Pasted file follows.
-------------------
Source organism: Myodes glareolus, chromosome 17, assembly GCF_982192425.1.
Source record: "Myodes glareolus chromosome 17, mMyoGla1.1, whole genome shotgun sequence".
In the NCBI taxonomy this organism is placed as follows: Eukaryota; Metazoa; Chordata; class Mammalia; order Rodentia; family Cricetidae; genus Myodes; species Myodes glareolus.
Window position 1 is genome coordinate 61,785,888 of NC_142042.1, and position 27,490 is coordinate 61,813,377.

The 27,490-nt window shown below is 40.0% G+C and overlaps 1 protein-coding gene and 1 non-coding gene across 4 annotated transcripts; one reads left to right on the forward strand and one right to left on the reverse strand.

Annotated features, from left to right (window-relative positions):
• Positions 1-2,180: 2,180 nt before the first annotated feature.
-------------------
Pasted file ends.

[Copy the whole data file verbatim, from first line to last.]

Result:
Source organism: Myodes glareolus, chromosome 17, assembly GCF_982192425.1.
Source record: "Myodes glareolus chromosome 17, mMyoGla1.1, whole genome shotgun sequence".
In the NCBI taxonomy this organism is placed as follows: Eukaryota; Metazoa; Chordata; class Mammalia; order Rodentia; family Cricetidae; genus Myodes; species Myodes glareolus.
Window position 1 is genome coordinate 61,785,888 of NC_142042.1, and position 27,490 is coordinate 61,813,377.

The 27,490-nt window shown below is 40.0% G+C and overlaps 1 protein-coding gene and 1 non-coding gene across 4 annotated transcripts; one reads left to right on the forward strand and one right to left on the reverse strand.

Annotated features, from left to right (window-relative positions):
• Positions 1-2,180: 2,180 nt before the first annotated feature.